Avoiding Ten Common Legal Pitfalls


  1. CAN I RETURN MY PURCHASE?
  2. Pitfall: If I get buyer's remorse after making a purchase, I can return the purchased item within the three day cooling-off period.

    False: Generally the federal and state consumer sales three-day cooling off period only applies to uninvited home solicitations. When in doubt consult an attorney.

  3. BUT THE SALES PERSON PROMISED!!!
  4. Pitfall: If a sales person writes down any promises made during purchase negotiations regarding repairs or other features on a product, these promises become a part of the final contract.

    False: A common car sales tactic during negotiations is to write down promises of repair or other promises but then leave such promises off of the final contract. Sometimes this is accompanied by another oral promise that the previously made promise will in fact be honored. However, often such promises are not kept and if promises are not kept and if promises are not contained in the final contract, the dealer, (unless fraud was committed), is not legally bound by such promises. Make sure all promises are in the final contract.

  5. LEGAL ADVICE IS TOO EXPENSIVE!
  6. Pitfall: Unless the problems that need to be resolved are too difficult to handle alone or are extremely complex, a legal consultation with an attorney is so expensive that it's better not to seek legal advice.

    False: Many people do not consult with an attorney on legally related problems or unwisely rely upon insurance agents or others to protect their interests until the problem becomes so serious that it becomes substantially expensive to resolve or, in some cases, unresolvable. Through the Utah Bar you can arrange to see an attorney for a half hour for $15.00 and many attorneys, depending on the particular legal problem, may offer a free consultation. Most large corporations, governments and other businesses frequently refer to their retained attorneys when any legal question or problem presents itself and thereby take pro-active action and actually save money. You should follow this corporate practice and realize that consulting sooner rather than later can mean great savings in the long run. Consult early to save money and protect your interests.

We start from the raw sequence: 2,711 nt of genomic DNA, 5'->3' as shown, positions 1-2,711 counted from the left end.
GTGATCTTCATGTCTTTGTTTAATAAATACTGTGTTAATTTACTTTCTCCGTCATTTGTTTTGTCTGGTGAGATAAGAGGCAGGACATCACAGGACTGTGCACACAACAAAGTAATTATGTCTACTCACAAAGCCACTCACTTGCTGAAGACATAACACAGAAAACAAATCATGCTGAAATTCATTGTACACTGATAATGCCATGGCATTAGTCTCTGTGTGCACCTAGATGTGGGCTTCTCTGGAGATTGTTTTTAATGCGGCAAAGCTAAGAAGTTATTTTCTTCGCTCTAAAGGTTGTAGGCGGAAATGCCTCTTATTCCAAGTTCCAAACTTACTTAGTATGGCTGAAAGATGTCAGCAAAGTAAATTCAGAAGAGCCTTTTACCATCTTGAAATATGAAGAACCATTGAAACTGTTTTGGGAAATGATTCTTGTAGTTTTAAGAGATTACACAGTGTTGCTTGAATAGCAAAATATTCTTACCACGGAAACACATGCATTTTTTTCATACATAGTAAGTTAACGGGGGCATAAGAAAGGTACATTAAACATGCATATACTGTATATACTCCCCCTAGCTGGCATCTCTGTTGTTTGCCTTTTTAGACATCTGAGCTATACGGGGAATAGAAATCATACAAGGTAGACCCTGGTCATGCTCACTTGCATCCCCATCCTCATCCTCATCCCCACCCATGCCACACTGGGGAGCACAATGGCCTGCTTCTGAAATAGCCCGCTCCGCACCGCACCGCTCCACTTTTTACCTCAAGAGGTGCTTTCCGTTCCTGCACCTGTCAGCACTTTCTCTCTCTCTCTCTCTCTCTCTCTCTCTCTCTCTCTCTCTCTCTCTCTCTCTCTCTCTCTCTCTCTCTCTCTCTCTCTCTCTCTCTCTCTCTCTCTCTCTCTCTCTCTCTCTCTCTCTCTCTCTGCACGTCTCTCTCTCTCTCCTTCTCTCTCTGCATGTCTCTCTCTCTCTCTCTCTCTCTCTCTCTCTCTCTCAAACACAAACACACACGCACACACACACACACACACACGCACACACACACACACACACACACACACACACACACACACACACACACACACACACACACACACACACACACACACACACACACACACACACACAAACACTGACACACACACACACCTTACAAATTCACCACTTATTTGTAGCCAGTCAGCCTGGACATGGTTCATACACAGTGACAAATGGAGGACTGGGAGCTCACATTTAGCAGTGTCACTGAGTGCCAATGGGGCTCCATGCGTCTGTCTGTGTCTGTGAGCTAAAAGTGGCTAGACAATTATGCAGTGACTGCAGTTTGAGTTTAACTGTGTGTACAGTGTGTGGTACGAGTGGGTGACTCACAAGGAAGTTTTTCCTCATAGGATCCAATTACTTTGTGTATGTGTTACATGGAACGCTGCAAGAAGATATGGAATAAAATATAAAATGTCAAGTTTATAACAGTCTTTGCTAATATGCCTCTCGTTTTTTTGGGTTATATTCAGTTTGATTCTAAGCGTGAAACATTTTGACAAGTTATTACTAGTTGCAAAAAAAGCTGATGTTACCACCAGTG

7. SORRY, GET IT IN WRITING NEXT TIME BUSTER!
  8. Pitfall: Oral contracts are not enforceable.

    False: Sometimes oral contracts are not enforceable, such as those involving the purchase of real estate or when assuming the debts of another individual. However, many oral contracts are enforceable. The real problem is proof that a contract actually been made and proving what the contract terms were. The prudent course is to put it in writing.

  9. RECORDED CONVERSATIONS?
  10. Pitfall: It is illegal to secretly tape a conversation.

    False: While there may be some moral, ethical and other reasons that would make it inappropriate to record a conversation, it is not illegal and such recordings can and have been used in some cases to demonstrate what was said on a particular occasion. In Utah, as long as you are a party to conversation you can record it with or without giving notice to the individuals that are speaking with you.

  11. PROPERTY DAMAGE WHILE PROPERTY IS BEING SHIPPED.
  12. Pitfall: If a moving company or a shipping company damages or loses my property, I'll be paid in full for my losses.